First of all, Kabir Singh was my second film as before that I had only done one Bengali film. In Kabir Singh, I was involved for around 60 plus days in the 72 days of shooting that the film had and I got to learn everything about filmmaking through that process because Sandeep sir is a very passionate director who really pushes his actors to get the best out of them. So yeah, I learned so much not only from Sandeep sir but Shahid Kapoor, from all the other co-actors as well. I keep learning from Shahid Kapoor every now and then. Now that his Jersey trailer has released, I keep telling him that it’s so great that I learn from you every time I watch you. Whether it’s on a cell phone, whether it’s on a tablet, or whether it’s on the screen. He is just amazing. So, it helped me in that way. Other than that, he has brought me somewhere on the map of things where people started taking notice. But having said that, Bombay, or let me put it this way, that the Hindi film industry has a very fair system of working in some ways where there are auditions taking place for everything right now. It’s a very fair process, I say. It’s not like if I fit Rahul, I will fit Siddharth as well. They test me for Rahul and if I do that part also, it’s not that I will get Siddharth automatically. I will have to test for that Siddharth as well, separately. I feel that’s a very fair process of judging an actor’s capability because it’s not just how good an actor is, it’s also about whether he or she fits that part or not that. So that’s why I feel that a screen test or an audition is a very fair process. It’s a very democratic process and post Kabir Singh, what has happened is that those auditions have been screened. I have been getting good auditions and good parts to choose from.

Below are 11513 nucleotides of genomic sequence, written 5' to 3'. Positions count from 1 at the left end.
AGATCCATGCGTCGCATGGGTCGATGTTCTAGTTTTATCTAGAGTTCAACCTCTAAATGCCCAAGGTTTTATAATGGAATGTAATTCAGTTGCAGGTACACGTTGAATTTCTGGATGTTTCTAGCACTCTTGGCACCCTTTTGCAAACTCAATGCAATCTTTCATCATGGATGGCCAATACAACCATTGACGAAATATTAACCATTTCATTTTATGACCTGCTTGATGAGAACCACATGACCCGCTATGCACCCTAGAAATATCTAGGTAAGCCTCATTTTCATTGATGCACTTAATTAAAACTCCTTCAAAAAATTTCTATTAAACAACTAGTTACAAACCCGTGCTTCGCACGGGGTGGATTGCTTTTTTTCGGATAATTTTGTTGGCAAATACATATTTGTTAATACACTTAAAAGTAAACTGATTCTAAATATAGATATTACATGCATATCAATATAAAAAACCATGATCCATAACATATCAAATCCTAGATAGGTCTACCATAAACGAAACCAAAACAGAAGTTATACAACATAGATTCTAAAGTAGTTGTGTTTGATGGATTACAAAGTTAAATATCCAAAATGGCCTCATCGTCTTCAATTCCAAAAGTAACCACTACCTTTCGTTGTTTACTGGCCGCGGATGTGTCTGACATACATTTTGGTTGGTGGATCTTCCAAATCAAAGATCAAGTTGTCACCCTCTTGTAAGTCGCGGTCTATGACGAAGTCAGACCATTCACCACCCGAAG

You have made your place on your own, without any showbiz connections. Tell me something about your background.